The Pittsburgh Playhouse offers ASL and Audio Services for Virtual Performances

Written By Alexis Wary, for The Globe

Point Park University’s Pittsburgh Playhouse has adapted to COVID-19 and is now offering American Sign Language (ASL) and audio description services for their virtual performances and events.

Katelyn Colwell, co-leader of the Playhouse Accessibility and Inclusion Committee (PAIC), said, “the Pittsburgh Playhouse is where these patrons, whether they are students, faculty or people outside of Point Park, can come and have their needs met and ultimately feel safe in its space.”

When COVID-19 hit, the Pittsburgh Playhouse was forced to hold their performances virtually. PAIC said they wanted to make sure that they could still offer their patrons the same ASL and audio description services that they experienced in person, virtually.

PAIC, founded by Alicia DiGiorgi, has a mission to “strive to provide an inclusive experience for students and patrons of all abilities. We provide resources and customer service within our means to enhance the theatrical experience.”

The PAIC is a place where students can get involved and provide feedback on making sure patrons can feel safe, welcomed, and ultimately have the best possible experience at a performance. The offered services include curb to seat assistance, wheelchair access, assistive listening devices, service animals, ASL interpretation, and audio description.

Co-leaders Katherine Mikula-Wineman and Katelyn Colwell said they wanted to make sure that they continued to offer these services to people virtually. They stated how their Associate Producer, Antonio Colaruotolo, has also helped ensure that these audio services continue to happen virtually.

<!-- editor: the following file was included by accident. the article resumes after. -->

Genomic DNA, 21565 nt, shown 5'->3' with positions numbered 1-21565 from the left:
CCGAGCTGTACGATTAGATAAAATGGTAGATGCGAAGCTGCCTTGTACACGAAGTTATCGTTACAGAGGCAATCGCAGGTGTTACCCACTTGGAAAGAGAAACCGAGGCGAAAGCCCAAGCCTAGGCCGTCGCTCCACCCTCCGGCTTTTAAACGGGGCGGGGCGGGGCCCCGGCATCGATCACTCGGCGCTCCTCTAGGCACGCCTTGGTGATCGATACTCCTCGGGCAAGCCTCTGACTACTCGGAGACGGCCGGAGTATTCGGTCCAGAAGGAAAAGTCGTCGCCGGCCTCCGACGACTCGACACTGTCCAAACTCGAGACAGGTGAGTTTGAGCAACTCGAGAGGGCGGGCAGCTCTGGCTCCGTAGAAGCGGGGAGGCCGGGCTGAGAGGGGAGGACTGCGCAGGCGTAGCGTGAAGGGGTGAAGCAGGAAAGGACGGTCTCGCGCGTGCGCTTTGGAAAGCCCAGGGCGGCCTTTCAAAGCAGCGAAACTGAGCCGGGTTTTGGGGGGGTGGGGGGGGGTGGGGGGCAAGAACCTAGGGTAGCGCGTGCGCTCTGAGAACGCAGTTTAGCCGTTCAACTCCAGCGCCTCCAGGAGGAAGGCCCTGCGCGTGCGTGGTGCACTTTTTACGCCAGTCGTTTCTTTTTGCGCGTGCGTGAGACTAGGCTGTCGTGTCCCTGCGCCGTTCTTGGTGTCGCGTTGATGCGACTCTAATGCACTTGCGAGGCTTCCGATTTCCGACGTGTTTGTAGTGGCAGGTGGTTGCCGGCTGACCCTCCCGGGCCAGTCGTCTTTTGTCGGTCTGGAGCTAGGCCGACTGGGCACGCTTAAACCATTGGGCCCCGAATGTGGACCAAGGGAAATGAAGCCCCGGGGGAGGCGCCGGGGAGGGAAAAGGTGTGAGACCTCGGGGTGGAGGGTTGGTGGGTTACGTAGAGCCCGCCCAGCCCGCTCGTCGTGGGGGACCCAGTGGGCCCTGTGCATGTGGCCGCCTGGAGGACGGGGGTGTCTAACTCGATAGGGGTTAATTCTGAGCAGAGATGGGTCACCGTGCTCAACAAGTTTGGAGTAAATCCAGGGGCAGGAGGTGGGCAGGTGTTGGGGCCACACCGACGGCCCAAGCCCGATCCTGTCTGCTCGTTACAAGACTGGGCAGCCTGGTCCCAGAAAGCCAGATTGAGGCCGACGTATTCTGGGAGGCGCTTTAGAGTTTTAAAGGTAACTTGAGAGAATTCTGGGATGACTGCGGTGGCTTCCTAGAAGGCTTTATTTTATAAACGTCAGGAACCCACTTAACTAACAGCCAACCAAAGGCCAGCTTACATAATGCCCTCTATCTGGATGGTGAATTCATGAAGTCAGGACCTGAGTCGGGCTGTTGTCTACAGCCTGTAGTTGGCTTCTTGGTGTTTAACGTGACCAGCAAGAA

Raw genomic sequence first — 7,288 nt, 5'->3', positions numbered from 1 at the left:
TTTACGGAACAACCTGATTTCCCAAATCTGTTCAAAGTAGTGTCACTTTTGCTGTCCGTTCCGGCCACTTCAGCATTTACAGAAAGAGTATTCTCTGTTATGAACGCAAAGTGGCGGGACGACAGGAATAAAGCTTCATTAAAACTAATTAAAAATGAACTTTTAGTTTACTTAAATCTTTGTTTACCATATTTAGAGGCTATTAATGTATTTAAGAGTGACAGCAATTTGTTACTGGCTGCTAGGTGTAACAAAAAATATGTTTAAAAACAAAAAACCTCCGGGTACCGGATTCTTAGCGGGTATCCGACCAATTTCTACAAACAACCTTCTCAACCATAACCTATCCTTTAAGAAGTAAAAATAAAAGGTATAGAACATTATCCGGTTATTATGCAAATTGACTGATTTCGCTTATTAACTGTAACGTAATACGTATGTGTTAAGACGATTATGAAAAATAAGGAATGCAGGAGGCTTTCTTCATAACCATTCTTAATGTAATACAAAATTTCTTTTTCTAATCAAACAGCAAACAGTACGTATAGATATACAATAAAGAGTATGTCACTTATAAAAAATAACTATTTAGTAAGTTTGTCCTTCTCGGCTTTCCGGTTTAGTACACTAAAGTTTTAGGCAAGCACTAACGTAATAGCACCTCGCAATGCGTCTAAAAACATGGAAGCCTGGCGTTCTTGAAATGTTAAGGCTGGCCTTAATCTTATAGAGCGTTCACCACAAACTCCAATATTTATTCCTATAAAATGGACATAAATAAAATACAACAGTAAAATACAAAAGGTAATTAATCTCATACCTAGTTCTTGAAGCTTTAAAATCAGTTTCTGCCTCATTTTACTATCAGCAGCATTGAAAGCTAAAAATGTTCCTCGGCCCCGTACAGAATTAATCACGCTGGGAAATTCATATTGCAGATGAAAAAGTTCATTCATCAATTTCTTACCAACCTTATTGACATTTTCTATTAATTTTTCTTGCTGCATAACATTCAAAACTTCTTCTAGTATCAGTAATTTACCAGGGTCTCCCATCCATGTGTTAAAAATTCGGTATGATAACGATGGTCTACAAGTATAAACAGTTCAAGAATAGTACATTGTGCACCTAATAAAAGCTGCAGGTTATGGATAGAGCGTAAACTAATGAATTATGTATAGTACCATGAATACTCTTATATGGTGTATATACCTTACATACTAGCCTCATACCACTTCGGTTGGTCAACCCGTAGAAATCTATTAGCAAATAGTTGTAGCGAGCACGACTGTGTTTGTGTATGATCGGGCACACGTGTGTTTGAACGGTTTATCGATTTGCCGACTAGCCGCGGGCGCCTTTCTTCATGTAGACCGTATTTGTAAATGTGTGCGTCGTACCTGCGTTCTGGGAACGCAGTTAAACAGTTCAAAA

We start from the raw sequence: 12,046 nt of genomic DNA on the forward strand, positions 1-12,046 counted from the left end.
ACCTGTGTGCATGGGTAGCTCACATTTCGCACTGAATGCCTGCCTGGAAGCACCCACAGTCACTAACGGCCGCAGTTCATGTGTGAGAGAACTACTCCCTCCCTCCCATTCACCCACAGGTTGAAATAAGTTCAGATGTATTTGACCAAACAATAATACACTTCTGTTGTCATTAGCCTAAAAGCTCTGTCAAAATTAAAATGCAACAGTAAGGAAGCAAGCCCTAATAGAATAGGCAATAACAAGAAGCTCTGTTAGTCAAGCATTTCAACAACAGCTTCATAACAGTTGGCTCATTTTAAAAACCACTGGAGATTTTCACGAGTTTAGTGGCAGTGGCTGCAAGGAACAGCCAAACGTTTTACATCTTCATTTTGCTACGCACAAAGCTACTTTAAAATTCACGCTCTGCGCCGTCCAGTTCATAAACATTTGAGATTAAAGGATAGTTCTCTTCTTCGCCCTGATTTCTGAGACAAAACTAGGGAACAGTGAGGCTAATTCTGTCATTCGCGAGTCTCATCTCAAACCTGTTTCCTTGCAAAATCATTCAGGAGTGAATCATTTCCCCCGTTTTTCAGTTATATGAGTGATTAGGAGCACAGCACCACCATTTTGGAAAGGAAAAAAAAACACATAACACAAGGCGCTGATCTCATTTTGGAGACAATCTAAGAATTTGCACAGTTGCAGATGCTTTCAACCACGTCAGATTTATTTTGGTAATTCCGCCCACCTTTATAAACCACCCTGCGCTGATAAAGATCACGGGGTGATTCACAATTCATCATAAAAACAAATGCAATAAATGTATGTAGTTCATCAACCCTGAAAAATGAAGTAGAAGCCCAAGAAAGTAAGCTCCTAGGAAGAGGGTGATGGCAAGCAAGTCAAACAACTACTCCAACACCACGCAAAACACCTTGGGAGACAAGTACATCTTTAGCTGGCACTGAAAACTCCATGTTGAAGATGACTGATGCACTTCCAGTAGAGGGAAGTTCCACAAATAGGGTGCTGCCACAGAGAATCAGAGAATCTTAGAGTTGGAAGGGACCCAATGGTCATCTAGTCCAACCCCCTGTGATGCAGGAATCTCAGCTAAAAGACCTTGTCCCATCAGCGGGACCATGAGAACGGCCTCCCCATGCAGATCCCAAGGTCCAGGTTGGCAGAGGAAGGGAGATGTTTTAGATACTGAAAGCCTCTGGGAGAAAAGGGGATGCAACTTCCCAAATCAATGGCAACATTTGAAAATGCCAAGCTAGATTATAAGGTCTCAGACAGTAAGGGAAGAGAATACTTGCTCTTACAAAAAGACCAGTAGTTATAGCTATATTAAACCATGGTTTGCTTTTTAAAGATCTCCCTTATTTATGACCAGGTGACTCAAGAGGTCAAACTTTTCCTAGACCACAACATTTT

“It has been a very cool transition to offer this virtually,” Colwell said.

Colwell said that for ASL virtually, their interpreters, Heather Gray and Jennifer Flaggs, are recorded over Zoom, so they can be overlaid onto the show file.

For audio description, their audio describer, MaryAnn Graziano, will watch the show on one source and then provide a recorded description so it can be overlaid onto the show fill.

Both Colwell and Mikula-Wineman said that they have found that being virtual has almost been better and has allowed for growth. Colwell said they both now get the opportunity to see it and experience it themselves so that they can learn more from our interpreters and audio describer.

Mikula-Wineman said, “We can now offer closed captioning for people who are hard of hearing or need that extra something,” which is something that cannot be offered in person.

The student leaders said that they feel the Playhouse and PAIC have a strong relationship with their patrons.

“We have great patrons who use these services and longtime ticket holders. We have great communication with our patrons and get good feedback from them,” Colwell said.

Colwell and Mikula-Wineman began working on providing these virtual services back in August of 2020 and were able to use these services for multiple performances last semester.

This semester, the committee is working on expanding these services and continuing to grow. One new service they will be introducing is having an audio description for dance performances. They are also planning on hosting an ASL workshop this semester.

Mikula-Wineman said she and Colwell had to learn as they went because this was a new experience for both of them. But they both knew that they wanted to make sure that these services were going to continue to be offered and ultimately not be cast aside.